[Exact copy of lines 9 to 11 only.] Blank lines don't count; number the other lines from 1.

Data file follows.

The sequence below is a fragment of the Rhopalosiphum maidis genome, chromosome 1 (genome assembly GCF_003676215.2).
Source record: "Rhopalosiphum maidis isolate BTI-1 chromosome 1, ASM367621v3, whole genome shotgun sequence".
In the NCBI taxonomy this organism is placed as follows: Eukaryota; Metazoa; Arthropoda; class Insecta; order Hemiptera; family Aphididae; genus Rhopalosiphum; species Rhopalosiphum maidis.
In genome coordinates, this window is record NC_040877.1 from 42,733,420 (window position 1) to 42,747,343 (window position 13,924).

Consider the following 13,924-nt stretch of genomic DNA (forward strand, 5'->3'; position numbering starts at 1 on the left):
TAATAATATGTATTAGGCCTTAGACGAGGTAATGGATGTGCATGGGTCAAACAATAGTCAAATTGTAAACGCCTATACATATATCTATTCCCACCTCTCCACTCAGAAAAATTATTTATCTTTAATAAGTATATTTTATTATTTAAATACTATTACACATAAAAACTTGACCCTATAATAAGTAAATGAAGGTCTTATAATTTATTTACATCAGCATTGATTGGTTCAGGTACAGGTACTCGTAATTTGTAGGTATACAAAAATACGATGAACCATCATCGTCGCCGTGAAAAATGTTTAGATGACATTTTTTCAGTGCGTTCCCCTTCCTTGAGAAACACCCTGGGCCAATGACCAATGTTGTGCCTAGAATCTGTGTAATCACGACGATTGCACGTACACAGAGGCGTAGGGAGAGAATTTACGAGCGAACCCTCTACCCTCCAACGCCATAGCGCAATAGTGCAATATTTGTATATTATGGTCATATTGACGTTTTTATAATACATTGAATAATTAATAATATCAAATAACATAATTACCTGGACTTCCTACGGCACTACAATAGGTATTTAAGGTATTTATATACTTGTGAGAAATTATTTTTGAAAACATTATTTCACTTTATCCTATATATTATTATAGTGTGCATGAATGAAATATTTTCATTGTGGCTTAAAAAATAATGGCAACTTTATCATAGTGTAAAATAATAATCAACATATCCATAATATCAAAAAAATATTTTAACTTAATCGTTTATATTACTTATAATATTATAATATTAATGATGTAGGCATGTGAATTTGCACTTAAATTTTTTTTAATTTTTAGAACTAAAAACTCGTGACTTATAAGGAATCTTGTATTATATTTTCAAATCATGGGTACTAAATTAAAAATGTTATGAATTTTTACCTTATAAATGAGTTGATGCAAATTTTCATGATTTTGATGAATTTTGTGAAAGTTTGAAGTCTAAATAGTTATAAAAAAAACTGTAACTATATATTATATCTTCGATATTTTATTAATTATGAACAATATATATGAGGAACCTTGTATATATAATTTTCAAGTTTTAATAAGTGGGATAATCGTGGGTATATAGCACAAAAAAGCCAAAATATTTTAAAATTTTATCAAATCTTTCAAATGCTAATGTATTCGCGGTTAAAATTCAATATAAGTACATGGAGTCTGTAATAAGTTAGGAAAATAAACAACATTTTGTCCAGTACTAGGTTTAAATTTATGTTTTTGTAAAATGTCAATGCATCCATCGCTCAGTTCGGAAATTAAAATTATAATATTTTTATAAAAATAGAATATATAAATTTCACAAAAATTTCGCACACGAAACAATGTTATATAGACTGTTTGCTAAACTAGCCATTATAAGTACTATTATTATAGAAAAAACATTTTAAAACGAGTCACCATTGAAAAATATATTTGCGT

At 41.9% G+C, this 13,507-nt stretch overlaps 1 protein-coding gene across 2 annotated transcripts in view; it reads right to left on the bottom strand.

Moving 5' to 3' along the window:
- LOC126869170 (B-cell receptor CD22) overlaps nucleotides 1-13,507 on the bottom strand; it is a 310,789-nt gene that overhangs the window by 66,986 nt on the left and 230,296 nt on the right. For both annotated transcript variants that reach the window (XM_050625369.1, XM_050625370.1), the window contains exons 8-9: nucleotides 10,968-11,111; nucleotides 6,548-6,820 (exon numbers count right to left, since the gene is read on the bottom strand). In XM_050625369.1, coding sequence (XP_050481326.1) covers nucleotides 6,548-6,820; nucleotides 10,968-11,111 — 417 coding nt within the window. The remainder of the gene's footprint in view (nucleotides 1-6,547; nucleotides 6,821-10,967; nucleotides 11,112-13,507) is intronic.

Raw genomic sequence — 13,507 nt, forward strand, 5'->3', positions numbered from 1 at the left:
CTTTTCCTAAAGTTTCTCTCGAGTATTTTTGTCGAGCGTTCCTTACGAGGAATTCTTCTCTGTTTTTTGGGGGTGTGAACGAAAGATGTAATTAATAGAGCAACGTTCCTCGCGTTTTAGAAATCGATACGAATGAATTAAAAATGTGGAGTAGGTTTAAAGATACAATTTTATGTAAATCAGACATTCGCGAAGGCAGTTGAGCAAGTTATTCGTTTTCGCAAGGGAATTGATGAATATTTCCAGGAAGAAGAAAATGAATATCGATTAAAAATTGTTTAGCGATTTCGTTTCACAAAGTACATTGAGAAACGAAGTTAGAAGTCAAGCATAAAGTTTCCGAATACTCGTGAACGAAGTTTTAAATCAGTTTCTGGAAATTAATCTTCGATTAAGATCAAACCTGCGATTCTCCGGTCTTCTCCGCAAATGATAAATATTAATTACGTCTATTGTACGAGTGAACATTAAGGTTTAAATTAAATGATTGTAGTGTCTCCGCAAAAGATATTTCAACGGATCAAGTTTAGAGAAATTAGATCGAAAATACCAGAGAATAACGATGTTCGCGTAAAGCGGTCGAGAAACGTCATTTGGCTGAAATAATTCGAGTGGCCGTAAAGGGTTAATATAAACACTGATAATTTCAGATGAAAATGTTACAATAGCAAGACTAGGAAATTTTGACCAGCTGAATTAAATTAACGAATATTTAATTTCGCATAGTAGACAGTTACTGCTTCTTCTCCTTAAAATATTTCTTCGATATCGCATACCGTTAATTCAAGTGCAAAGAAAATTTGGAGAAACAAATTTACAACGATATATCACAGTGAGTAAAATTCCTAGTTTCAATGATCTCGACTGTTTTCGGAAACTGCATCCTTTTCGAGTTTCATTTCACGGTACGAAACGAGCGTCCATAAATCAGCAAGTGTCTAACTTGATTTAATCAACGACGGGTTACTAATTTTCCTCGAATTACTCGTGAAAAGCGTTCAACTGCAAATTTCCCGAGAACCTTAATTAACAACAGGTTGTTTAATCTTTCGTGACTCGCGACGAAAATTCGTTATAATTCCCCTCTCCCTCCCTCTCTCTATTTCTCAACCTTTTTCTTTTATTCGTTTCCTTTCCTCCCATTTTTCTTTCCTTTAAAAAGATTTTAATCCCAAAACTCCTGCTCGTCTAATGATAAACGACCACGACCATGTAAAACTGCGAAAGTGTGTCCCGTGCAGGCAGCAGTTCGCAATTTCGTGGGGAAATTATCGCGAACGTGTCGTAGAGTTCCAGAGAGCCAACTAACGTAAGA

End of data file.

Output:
- LOC126869170 (B-cell receptor CD22) overlaps nucleotides 1-13,507 on the bottom strand; it is a 310,789-nt gene that overhangs the window by 66,986 nt on the left and 230,296 nt on the right. For both annotated transcript variants that reach the window (XM_050625369.1, XM_050625370.1), the window contains exons 8-9: nucleotides 10,968-11,111; nucleotides 6,548-6,820 (exon numbers count right to left, since the gene is read on the bottom strand). In XM_050625369.1, coding sequence (XP_050481326.1) covers nucleotides 6,548-6,820; nucleotides 10,968-11,111 — 417 coding nt within the window. The remainder of the gene's footprint in view (nucleotides 1-6,547; nucleotides 6,821-10,967; nucleotides 11,112-13,507) is intronic.

Raw genomic sequence — 13,507 nt, forward strand, 5'->3', positions numbered from 1 at the left:
CTTTTCCTAAAGTTTCTCTCGAGTATTTTTGTCGAGCGTTCCTTACGAGGAATTCTTCTCTGTTTTTTGGGGGTGTGAACGAAAGATGTAATTAATAGAGCAACGTTCCTCGCGTTTTAGAAATCGATACGAATGAATTAAAAATGTGGAGTAGGTTTAAAGATACAATTTTATGTAAATCAGACATTCGCGAAGGCAGTTGAGCAAGTTATTCGTTTTCGCAAGGGAATTGATGAATATTTCCAGGAAGAAGAAAATGAATATCGATTAAAAATTGTTTAGCGATTTCGTTTCACAAAGTACATTGAGAAACGAAGTTAGAAGTCAAGCATAAAGTTTCCGAATACTCGTGAACGAAGTTTTAAATCAGTTTCTGGAAATTAATCTTCGATTAAGATCAAACCTGCGATTCTCCGGTCTTCTCCGCAAATGATAAATATTAATTACGTCTATTGTACGAGTGAACATTAAGGTTTAAATTAAATGATTGTAGTGTCTCCGCAAAAGATATTTCAACGGATCAAGTTTAGAGAAATTAGATCGAAAATACCAGAGAATAACGATGTTCGCGTAAAGCGGTCGAGAAACGTCATTTGGCTGAAATAATTCGAGTGGCCGTAAAGGGTTAATATAAACACTGATAATTTCAGATGAAAATGTTACAATAGCAAGACTAGGAAATTTTGACCAGCTGAATTAAATTAACGAATATTTAATTTCGCATAGTAGACAGTTACTGCTTCTTCTCCTTAAAATATTTCTTCGATATCGCATACCGTTAATTCAAGTGCAAAGAAAATTTGGAGAAACAAATTTACAACGATATATCACAGTGAGTAAAATTCCTAGTTTCAATGATCTCGACTGTTTTCGGAAACTGCATCCTTTTCGAGTTTCATTTCACGGTACGAAACGAGCGTCCATAAATCAGCAAGTGTCTAACTTGATTTAATCAACGACGGGTTACTAATTTTCCTCGAATTACTCGTGAAAAGCGTTCAACTGCAAATTTCCCGAGAACCTTAATTAACAACAGGTTGTTTAATCTTTCGTGACTCGCGACGAAAATTCGTTATAATTCCCCTCTCCCTCCCTCTCTCTATTTCTCAACCTTTTTCTTTTATTCGTTTCCTTTCCTCCCATTTTTCTTTCCTTTAAAAAGATTTTAATCCCAAAACTCCTGCTCGTCTAATGATAAACGACCACGACCATGTAAAACTGCGAAAGTGTGTCCCGTGCAGGCAGCAGTTCGCAATTTCGTGGGGAAATTATCGCGAACGTGTCGTAGAGTTCCAGAGAGCCAACTAACGTAAGA